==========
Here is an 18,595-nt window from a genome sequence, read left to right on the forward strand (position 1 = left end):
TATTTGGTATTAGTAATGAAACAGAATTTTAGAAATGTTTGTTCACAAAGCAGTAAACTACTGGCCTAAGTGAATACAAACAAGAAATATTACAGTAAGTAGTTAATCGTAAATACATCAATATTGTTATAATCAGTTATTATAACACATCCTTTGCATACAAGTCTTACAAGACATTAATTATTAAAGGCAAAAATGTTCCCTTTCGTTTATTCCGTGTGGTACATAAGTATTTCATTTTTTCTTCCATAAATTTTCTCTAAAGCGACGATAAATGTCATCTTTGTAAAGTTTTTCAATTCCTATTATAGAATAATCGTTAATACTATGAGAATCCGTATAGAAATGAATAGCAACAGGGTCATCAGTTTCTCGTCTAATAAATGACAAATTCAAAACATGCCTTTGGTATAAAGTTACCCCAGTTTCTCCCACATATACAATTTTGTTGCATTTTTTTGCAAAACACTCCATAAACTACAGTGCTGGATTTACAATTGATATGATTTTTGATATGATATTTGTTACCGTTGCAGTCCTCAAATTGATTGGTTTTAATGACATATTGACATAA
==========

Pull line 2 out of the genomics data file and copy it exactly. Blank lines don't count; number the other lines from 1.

TATTTGGTATTAGTAATGAAACAGAATTTTAGAAATGTTTGTTCACAAAGCAGTAAACTACTGGCCTAAGTGAATACAAACAAGAAATATTACAGTAAGTAGTTAATCGTAAATACATCAATATTGTTATAATCAGTTATTATAACACATCCTTTGCATACAAGTCTTACAAGACATTAATTATTAAAGGCAAAAATGTTCCCTTTCGTTTATTCCGTGTGGTACATAAGTATTTCATTTTTTCTTCCATAAATTTTCTCTAAAGCGACGATAAATGTCATCTTTGTAAAGTTTTTCAATTCCTATTATAGAATAATCGTTAATACTATGAGAATCCGTATAGAAATGAATAGCAACAGGGTCATCAGTTTCTCGTCTAATAAATGACAAATTCAAAACATGCCTTTGGTATAAAGTTACCCCAGTTTCTCCCACATATACAATTTTGTTGCATTTTTTTGCAAAACACTCCATAAACTACAGTGCTGGATTTACAATTGATATGATTTTTGATATGATATTTGTTACCGTTGCAGTCCTCAAATTGATTGGTTTTAATGACATATTGACATAA